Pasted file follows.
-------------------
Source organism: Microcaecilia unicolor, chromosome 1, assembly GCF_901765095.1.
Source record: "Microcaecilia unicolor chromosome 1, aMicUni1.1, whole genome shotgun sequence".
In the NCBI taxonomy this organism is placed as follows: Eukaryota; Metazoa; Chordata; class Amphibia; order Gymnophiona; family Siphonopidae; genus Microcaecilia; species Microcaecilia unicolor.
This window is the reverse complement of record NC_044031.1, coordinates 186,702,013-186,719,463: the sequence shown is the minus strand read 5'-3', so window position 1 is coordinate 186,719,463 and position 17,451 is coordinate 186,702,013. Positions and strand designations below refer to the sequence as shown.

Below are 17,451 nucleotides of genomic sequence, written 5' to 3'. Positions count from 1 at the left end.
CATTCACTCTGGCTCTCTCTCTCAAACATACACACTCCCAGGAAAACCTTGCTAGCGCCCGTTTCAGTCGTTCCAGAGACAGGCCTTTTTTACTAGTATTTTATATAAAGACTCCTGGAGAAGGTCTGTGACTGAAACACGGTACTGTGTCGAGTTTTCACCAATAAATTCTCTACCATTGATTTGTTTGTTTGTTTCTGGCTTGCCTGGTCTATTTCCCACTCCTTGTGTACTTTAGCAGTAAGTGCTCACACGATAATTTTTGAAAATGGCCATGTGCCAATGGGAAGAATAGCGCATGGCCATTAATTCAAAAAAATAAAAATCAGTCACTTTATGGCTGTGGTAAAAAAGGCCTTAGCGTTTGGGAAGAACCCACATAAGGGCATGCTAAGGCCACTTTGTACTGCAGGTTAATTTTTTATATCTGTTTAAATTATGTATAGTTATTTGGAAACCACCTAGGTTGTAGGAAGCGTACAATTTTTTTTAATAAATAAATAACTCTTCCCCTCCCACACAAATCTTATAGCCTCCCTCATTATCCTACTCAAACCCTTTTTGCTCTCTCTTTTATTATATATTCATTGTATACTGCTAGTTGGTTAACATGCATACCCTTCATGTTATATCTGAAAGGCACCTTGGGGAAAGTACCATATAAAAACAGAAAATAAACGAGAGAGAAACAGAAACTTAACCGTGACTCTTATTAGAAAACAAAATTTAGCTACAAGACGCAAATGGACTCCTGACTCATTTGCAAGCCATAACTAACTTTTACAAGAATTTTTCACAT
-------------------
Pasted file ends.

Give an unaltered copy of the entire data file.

Source organism: Microcaecilia unicolor, chromosome 1, assembly GCF_901765095.1.
Source record: "Microcaecilia unicolor chromosome 1, aMicUni1.1, whole genome shotgun sequence".
In the NCBI taxonomy this organism is placed as follows: Eukaryota; Metazoa; Chordata; class Amphibia; order Gymnophiona; family Siphonopidae; genus Microcaecilia; species Microcaecilia unicolor.
This window is the reverse complement of record NC_044031.1, coordinates 186,702,013-186,719,463: the sequence shown is the minus strand read 5'-3', so window position 1 is coordinate 186,719,463 and position 17,451 is coordinate 186,702,013. Positions and strand designations below refer to the sequence as shown.

Below are 17,451 nucleotides of genomic sequence, written 5' to 3'. Positions count from 1 at the left end.
CATTCACTCTGGCTCTCTCTCTCAAACATACACACTCCCAGGAAAACCTTGCTAGCGCCCGTTTCAGTCGTTCCAGAGACAGGCCTTTTTTACTAGTATTTTATATAAAGACTCCTGGAGAAGGTCTGTGACTGAAACACGGTACTGTGTCGAGTTTTCACCAATAAATTCTCTACCATTGATTTGTTTGTTTGTTTCTGGCTTGCCTGGTCTATTTCCCACTCCTTGTGTACTTTAGCAGTAAGTGCTCACACGATAATTTTTGAAAATGGCCATGTGCCAATGGGAAGAATAGCGCATGGCCATTAATTCAAAAAAATAAAAATCAGTCACTTTATGGCTGTGGTAAAAAAGGCCTTAGCGTTTGGGAAGAACCCACATAAGGGCATGCTAAGGCCACTTTGTACTGCAGGTTAATTTTTTATATCTGTTTAAATTATGTATAGTTATTTGGAAACCACCTAGGTTGTAGGAAGCGTACAATTTTTTTTAATAAATAAATAACTCTTCCCCTCCCACACAAATCTTATAGCCTCCCTCATTATCCTACTCAAACCCTTTTTGCTCTCTCTTTTATTATATATTCATTGTATACTGCTAGTTGGTTAACATGCATACCCTTCATGTTATATCTGAAAGGCACCTTGGGGAAAGTACCATATAAAAACAGAAAATAAACGAGAGAGAAACAGAAACTTAACCGTGACTCTTATTAGAAAACAAAATTTAGCTACAAGACGCAAATGGACTCCTGACTCATTTGCAAGCCATAACTAACTTTTACAAGAATTTTTCACAT